ThreeHundredEight came closest to the mark.

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  9. As an Edmonton I maintained all along that the polls were predicting completely different results to those I was witnessing on the ground. In my riding the polls were saying the WR was winning by a landslide and as the votes came in, the WR candidate received the least amount of votes. I never felt the pull of the WR in Edmonton at all (although I can't speak for Calgary or rural areas). My main qualm with the polls (the actual polls, not results and predictions posted by bloggers) is with who was being polled, who sponsored the poll, and what kinds of questions were being asked? I've worked in market research before and these are really important factors. I think everyone here is surprised at how unsurprising this election was in the end. Maybe people got cold feet and stuck with the PCs after all. Plus, there was a lot of strategic voting going on.

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  10. Eric:

    I follow your blog daily and I think that you are one of the best in the business. I do think that you missed one big factor in this election.

    None of your analysis I read on this election (at least the published bits) focused on the large number of pollsetrs who reported they were "undecided". I have read figures that this was as high as 25% in some polls a week before the election. Surely that was salient enough to warrant an analysis of its own or to indicate the model incabaple of prediction under this circumstance.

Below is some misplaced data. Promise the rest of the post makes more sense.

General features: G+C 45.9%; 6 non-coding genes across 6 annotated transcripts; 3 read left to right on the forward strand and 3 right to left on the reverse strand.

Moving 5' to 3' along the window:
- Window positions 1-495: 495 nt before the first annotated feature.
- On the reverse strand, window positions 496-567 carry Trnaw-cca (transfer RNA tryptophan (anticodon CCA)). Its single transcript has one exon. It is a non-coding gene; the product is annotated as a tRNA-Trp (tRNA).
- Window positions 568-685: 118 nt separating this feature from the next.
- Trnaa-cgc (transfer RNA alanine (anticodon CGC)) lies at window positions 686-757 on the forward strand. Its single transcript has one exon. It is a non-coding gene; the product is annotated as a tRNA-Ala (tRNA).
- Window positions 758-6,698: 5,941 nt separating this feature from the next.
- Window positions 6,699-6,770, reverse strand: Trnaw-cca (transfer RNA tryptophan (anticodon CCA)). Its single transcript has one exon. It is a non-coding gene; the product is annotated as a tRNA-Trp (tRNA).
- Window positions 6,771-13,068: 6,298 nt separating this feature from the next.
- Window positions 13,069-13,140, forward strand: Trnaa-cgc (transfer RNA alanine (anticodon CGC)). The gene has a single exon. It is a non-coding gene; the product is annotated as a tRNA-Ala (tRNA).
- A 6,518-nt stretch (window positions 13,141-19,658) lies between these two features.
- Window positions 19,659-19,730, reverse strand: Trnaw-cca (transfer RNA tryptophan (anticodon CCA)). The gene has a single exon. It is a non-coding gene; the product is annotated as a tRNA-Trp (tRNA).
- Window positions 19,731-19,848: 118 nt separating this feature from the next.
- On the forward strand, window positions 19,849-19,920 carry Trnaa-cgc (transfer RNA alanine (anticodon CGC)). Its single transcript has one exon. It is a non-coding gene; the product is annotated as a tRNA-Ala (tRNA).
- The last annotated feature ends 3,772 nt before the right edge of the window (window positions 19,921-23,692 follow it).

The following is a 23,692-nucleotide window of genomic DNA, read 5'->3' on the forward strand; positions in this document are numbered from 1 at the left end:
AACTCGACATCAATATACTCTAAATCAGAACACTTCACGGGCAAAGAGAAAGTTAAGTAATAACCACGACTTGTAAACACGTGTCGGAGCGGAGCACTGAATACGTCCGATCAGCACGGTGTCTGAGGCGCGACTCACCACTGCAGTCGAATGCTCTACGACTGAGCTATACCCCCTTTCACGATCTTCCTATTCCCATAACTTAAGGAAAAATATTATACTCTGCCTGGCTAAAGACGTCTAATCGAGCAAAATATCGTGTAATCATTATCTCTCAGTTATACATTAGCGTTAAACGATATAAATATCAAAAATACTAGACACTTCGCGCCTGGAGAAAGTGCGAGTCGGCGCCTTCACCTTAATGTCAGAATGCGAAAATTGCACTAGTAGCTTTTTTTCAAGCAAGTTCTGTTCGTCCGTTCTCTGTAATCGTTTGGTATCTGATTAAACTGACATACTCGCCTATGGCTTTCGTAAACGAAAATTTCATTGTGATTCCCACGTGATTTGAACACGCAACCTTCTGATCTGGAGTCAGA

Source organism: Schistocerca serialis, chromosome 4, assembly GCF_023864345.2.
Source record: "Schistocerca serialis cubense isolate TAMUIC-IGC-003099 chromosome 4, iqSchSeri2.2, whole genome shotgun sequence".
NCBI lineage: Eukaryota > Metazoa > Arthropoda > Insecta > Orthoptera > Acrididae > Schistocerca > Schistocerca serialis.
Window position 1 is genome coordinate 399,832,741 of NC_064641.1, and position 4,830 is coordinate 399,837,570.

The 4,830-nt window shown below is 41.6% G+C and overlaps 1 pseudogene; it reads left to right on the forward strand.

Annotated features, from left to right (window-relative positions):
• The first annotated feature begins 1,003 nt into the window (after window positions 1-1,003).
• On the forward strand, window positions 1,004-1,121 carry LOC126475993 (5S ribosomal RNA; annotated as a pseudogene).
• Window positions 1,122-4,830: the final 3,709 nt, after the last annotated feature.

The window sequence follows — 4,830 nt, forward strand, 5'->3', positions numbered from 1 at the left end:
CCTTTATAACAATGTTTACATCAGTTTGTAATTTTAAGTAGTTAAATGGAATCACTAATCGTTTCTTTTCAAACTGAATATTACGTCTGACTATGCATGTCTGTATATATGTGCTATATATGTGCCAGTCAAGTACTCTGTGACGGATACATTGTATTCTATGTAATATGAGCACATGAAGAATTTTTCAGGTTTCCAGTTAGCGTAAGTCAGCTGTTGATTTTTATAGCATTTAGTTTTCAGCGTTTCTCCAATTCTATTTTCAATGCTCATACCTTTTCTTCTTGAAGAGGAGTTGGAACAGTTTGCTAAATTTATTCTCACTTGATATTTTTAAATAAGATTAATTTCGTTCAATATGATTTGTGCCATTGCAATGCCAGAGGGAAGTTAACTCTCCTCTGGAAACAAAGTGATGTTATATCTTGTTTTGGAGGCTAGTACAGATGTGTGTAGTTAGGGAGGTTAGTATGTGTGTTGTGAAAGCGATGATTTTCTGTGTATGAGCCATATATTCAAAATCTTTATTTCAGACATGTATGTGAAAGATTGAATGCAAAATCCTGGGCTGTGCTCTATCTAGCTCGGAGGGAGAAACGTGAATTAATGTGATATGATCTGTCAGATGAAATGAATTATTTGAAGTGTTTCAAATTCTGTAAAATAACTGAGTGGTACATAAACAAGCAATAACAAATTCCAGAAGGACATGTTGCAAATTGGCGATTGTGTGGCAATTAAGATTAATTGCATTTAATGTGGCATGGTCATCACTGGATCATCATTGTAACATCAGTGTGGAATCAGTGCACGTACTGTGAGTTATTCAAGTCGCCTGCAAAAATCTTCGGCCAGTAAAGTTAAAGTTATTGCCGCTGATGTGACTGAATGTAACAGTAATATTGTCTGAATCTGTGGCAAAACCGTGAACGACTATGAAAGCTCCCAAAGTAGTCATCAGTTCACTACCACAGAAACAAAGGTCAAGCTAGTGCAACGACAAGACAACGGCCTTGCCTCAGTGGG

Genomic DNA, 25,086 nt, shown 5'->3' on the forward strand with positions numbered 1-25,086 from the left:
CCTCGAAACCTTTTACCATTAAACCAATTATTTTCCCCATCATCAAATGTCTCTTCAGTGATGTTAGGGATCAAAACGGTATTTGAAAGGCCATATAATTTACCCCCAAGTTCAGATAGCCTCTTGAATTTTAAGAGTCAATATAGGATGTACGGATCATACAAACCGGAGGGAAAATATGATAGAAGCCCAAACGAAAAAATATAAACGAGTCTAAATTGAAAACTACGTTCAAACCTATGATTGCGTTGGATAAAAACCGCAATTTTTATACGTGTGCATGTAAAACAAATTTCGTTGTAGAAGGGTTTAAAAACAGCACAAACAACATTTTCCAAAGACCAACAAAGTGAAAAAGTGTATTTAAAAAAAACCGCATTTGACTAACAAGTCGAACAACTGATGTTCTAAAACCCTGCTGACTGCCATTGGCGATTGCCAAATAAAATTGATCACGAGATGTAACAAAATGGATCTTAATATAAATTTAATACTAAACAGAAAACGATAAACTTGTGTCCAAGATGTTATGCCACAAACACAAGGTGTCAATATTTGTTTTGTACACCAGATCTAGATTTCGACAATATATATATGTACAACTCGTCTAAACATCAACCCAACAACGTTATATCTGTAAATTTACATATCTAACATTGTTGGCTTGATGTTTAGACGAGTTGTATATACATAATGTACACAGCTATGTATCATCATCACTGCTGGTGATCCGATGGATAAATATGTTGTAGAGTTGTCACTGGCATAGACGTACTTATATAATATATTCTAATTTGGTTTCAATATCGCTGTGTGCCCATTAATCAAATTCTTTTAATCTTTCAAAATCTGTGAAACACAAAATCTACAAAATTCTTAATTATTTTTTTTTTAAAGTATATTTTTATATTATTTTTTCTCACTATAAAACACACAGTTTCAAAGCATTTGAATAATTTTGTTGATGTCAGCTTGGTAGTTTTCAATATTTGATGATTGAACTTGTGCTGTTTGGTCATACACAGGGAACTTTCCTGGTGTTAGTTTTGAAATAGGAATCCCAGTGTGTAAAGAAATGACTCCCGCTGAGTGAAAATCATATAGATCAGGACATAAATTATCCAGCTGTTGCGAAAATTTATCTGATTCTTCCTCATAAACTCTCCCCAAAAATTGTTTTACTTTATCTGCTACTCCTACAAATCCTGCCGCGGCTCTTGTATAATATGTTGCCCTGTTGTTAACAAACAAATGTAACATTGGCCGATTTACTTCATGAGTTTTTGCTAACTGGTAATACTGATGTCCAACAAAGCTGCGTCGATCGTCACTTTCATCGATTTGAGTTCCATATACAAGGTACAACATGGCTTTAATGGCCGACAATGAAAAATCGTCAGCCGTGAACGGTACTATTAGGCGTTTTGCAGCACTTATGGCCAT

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  11. There needs to be some serious scrutiny of polling firms. The model projections used by Eric show that polling is not giving us an accurate representation of voters intentions or how fast those intentions were changing.

    Eric did not commission the polls, he only reported what their manifestation would be given a sound model. The problem here is not the model, it is the data that was put into the model.

    If people don't like the election result, well that's tough, but sheesh, don't blame the messenger.

    Polling firms need to do some real soul searching here and review how data is collected, i.e., time frame, sample size, and how voters are surveyed.

    I suspect there was also a profound effect from the percentage of potential voters that actually voted. There have been some shockingly low provincial and federal voter turnouts of late. If there is a higher than expected turnout, this can play havoc with polls. I will bet that a lot of those extra voters in this elections are the kind that usually are counted as undecided in a poll.

    If all those undecideds actually vote and most of them go one way, then you can swing the ballot result dramatically in a place where 40% of the voters actually bothered to do so last time around.

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  12. It is interesting to note that the strength of the PC campaign (their strategists are being touted as geniuses now) was, in fact, its pathetic weakness.

    Had the WRP and the PCs been running neck and neck (or even with a slight PC edge), we probably would've seen a PC minority with 30+ Wildrose seats.

    It was only because Wildrose jumped out to such an early, seemingly insurmountable lead that the PCs were able to pull off the result they did. It put the burden of scrutiny on the Wildrose, as opposed to the incumbent party, where the bulk of public scrutiny usually falls. It also delivered a few strategic voters into the PCs' hands.